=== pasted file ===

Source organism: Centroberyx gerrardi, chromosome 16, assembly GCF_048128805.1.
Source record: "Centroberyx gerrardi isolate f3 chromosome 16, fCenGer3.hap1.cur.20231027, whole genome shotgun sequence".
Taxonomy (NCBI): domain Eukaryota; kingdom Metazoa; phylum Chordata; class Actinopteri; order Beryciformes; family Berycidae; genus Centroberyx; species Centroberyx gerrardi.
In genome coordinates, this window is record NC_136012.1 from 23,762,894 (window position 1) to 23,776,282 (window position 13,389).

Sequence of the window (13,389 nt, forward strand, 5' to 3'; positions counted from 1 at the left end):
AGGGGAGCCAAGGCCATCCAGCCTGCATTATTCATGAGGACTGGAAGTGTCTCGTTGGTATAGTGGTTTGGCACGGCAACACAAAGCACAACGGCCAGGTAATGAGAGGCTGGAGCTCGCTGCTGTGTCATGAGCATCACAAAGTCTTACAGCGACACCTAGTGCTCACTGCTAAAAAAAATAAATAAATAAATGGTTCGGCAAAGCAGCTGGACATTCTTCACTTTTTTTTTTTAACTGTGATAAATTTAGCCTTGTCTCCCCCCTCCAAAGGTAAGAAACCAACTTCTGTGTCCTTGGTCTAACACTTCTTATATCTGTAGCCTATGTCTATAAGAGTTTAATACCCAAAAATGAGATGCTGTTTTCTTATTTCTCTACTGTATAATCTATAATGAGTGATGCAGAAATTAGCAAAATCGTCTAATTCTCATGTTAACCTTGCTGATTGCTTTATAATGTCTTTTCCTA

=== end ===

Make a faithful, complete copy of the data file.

Source organism: Centroberyx gerrardi, chromosome 16, assembly GCF_048128805.1.
Source record: "Centroberyx gerrardi isolate f3 chromosome 16, fCenGer3.hap1.cur.20231027, whole genome shotgun sequence".
Taxonomy (NCBI): domain Eukaryota; kingdom Metazoa; phylum Chordata; class Actinopteri; order Beryciformes; family Berycidae; genus Centroberyx; species Centroberyx gerrardi.
In genome coordinates, this window is record NC_136012.1 from 23,762,894 (window position 1) to 23,776,282 (window position 13,389).

Sequence of the window (13,389 nt, forward strand, 5' to 3'; positions counted from 1 at the left end):
AGGGGAGCCAAGGCCATCCAGCCTGCATTATTCATGAGGACTGGAAGTGTCTCGTTGGTATAGTGGTTTGGCACGGCAACACAAAGCACAACGGCCAGGTAATGAGAGGCTGGAGCTCGCTGCTGTGTCATGAGCATCACAAAGTCTTACAGCGACACCTAGTGCTCACTGCTAAAAAAAATAAATAAATAAATGGTTCGGCAAAGCAGCTGGACATTCTTCACTTTTTTTTTTTAACTGTGATAAATTTAGCCTTGTCTCCCCCCTCCAAAGGTAAGAAACCAACTTCTGTGTCCTTGGTCTAACACTTCTTATATCTGTAGCCTATGTCTATAAGAGTTTAATACCCAAAAATGAGATGCTGTTTTCTTATTTCTCTACTGTATAATCTATAATGAGTGATGCAGAAATTAGCAAAATCGTCTAATTCTCATGTTAACCTTGCTGATTGCTTTATAATGTCTTTTCCTA